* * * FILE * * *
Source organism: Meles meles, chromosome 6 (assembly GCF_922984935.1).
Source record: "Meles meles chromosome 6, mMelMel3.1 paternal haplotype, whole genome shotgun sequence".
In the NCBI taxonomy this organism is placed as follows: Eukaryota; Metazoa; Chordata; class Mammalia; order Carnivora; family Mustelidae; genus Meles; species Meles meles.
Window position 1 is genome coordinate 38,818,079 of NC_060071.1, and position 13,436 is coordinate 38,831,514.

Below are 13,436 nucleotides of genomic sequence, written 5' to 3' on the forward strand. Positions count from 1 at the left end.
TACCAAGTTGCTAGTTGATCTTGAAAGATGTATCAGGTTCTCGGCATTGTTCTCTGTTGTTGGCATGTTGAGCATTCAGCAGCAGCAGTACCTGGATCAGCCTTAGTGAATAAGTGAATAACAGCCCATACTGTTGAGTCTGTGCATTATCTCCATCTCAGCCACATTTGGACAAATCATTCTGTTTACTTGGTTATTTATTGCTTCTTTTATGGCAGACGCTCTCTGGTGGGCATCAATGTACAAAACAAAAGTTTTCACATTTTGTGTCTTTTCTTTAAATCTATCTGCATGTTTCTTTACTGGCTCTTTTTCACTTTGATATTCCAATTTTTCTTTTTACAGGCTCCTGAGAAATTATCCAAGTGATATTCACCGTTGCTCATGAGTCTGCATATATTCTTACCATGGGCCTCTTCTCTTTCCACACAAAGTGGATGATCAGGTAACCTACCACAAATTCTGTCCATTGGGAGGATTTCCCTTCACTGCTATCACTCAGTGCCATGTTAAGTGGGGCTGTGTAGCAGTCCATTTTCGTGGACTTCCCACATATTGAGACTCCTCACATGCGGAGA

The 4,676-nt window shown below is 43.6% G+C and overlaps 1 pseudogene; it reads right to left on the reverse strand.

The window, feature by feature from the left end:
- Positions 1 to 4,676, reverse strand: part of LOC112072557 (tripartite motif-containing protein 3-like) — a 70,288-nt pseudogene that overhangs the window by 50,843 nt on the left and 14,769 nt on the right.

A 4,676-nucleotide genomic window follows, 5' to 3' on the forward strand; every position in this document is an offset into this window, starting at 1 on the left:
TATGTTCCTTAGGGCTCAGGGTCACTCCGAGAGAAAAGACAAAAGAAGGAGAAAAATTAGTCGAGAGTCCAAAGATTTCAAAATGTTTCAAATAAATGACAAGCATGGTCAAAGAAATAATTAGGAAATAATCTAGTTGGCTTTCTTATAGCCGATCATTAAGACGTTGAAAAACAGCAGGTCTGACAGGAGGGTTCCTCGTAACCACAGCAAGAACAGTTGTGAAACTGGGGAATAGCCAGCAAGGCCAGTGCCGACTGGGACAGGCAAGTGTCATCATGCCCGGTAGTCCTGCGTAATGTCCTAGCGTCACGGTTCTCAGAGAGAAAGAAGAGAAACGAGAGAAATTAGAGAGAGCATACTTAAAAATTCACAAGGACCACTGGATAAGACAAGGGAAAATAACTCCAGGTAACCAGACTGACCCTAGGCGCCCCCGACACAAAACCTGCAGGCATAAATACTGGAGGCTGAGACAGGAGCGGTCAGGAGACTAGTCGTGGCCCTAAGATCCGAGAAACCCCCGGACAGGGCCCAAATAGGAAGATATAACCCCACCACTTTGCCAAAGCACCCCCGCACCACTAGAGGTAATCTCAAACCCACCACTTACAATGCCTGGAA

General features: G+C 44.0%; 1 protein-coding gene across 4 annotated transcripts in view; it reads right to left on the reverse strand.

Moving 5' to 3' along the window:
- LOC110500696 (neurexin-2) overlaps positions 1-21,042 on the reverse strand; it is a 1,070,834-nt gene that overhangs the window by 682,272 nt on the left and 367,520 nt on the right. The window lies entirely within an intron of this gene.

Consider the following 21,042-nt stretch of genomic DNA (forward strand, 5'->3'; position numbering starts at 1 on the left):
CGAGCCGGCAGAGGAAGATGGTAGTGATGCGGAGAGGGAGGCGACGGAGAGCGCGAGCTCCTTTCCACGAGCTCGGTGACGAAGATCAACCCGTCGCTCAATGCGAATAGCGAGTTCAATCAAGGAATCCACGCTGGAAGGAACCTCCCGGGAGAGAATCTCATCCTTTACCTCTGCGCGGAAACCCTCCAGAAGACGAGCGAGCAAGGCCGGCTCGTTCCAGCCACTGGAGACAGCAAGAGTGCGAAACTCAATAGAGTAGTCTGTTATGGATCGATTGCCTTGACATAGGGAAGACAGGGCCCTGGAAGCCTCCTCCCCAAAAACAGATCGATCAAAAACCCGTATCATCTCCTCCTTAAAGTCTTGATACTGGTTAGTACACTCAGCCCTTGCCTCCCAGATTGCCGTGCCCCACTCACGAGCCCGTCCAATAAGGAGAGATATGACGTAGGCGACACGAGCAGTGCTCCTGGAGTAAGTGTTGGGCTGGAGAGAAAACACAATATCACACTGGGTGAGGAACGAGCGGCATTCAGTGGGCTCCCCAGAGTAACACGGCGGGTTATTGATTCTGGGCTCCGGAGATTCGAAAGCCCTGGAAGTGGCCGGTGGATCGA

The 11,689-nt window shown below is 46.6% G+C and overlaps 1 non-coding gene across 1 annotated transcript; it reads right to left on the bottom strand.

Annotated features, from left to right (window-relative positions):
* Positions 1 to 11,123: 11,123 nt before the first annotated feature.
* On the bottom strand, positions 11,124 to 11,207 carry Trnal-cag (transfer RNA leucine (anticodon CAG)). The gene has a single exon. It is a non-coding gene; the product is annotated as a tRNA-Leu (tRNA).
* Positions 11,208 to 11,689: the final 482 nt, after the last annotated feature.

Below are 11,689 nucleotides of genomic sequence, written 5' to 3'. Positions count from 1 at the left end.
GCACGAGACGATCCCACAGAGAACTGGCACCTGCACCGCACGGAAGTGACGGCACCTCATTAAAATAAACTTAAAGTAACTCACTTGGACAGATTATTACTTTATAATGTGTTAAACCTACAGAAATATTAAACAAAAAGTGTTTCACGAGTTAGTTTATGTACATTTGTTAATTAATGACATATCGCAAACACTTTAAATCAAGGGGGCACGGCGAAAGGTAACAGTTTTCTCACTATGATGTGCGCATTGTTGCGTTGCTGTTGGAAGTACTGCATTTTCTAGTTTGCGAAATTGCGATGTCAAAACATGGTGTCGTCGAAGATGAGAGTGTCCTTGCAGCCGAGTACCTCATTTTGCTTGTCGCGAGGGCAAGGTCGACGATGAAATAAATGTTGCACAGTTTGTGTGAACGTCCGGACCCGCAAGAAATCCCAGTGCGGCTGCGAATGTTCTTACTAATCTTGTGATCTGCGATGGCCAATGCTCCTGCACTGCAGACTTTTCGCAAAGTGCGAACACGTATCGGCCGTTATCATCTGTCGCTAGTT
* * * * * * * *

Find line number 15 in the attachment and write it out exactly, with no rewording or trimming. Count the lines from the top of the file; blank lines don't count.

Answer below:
Consider the following 21,042-nt stretch of genomic DNA (forward strand, 5'->3'; position numbering starts at 1 on the left):